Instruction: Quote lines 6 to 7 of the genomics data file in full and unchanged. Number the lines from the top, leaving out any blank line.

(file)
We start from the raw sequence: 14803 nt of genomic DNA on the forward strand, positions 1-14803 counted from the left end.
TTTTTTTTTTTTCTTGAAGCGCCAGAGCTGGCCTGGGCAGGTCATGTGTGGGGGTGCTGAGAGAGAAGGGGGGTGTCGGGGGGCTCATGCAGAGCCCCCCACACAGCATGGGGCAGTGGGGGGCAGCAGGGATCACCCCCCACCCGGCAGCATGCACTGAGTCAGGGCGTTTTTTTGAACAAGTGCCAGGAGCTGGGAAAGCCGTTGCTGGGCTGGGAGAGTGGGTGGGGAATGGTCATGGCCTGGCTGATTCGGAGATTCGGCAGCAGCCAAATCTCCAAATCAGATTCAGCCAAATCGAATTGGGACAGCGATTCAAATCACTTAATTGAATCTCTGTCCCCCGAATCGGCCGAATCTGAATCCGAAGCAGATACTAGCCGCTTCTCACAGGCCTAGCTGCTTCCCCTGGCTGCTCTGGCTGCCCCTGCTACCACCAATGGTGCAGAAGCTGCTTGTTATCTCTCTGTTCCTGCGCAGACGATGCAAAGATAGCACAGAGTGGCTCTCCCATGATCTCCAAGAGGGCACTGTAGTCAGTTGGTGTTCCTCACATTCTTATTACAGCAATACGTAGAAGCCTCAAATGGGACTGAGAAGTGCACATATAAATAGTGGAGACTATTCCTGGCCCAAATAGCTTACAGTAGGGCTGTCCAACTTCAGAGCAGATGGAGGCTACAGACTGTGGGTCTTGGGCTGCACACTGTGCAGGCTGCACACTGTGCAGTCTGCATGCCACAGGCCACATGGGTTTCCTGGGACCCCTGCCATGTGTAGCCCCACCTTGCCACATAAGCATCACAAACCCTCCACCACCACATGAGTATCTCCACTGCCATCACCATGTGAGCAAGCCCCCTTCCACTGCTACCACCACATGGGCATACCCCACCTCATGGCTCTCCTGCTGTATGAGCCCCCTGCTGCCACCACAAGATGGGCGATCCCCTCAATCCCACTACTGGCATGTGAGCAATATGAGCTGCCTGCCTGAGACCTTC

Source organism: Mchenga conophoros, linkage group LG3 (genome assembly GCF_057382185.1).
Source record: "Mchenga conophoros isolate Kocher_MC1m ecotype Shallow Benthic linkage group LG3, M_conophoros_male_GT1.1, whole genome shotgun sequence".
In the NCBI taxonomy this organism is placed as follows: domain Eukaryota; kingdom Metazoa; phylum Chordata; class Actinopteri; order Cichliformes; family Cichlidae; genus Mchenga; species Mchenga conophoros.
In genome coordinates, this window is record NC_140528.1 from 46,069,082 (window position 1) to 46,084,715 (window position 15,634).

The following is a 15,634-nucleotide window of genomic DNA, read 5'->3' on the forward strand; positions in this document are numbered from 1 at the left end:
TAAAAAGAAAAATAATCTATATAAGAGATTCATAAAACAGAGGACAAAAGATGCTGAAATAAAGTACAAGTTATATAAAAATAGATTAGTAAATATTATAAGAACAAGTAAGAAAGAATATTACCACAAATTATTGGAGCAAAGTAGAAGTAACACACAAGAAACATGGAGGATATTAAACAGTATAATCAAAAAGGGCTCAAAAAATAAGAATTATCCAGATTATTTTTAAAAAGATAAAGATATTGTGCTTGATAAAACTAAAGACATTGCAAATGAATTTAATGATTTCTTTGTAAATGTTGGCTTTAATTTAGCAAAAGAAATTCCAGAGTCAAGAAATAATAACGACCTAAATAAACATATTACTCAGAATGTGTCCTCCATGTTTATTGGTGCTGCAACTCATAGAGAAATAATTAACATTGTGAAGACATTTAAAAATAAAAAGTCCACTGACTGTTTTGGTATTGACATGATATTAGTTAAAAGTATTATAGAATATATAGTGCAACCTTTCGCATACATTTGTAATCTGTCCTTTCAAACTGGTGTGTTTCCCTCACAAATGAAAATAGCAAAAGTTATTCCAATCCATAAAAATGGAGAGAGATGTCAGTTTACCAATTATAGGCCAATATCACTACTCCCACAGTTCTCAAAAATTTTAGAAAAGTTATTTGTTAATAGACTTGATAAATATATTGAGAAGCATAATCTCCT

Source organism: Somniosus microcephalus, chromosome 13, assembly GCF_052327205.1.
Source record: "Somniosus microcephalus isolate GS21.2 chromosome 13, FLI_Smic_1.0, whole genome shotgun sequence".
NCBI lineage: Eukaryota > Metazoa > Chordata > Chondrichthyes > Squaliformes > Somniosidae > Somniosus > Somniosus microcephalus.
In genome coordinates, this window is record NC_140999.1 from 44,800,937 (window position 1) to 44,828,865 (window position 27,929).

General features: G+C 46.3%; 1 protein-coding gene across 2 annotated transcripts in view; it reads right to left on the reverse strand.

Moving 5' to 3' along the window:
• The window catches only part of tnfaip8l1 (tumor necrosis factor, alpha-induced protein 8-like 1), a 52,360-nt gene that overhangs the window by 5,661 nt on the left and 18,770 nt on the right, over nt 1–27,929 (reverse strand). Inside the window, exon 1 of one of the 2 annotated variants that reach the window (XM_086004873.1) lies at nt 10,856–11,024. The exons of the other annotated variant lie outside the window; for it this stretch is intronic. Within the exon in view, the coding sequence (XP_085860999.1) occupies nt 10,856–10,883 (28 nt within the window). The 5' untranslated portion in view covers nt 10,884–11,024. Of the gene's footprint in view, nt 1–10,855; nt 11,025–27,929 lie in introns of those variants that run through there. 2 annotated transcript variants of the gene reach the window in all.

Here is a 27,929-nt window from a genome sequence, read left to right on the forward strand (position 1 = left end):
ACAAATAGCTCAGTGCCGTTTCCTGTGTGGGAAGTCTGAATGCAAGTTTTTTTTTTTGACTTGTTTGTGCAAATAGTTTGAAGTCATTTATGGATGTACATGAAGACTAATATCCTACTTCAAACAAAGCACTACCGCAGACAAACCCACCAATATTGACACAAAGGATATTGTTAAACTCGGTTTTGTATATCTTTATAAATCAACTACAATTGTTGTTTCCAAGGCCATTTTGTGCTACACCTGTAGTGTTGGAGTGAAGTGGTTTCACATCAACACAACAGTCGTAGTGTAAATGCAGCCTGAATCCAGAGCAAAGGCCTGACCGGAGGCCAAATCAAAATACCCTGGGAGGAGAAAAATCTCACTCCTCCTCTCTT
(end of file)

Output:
In genome coordinates, this window is record NC_140528.1 from 46,069,082 (window position 1) to 46,084,715 (window position 15,634).

The following is a 15,634-nucleotide window of genomic DNA, read 5'->3' on the forward strand; positions in this document are numbered from 1 at the left end: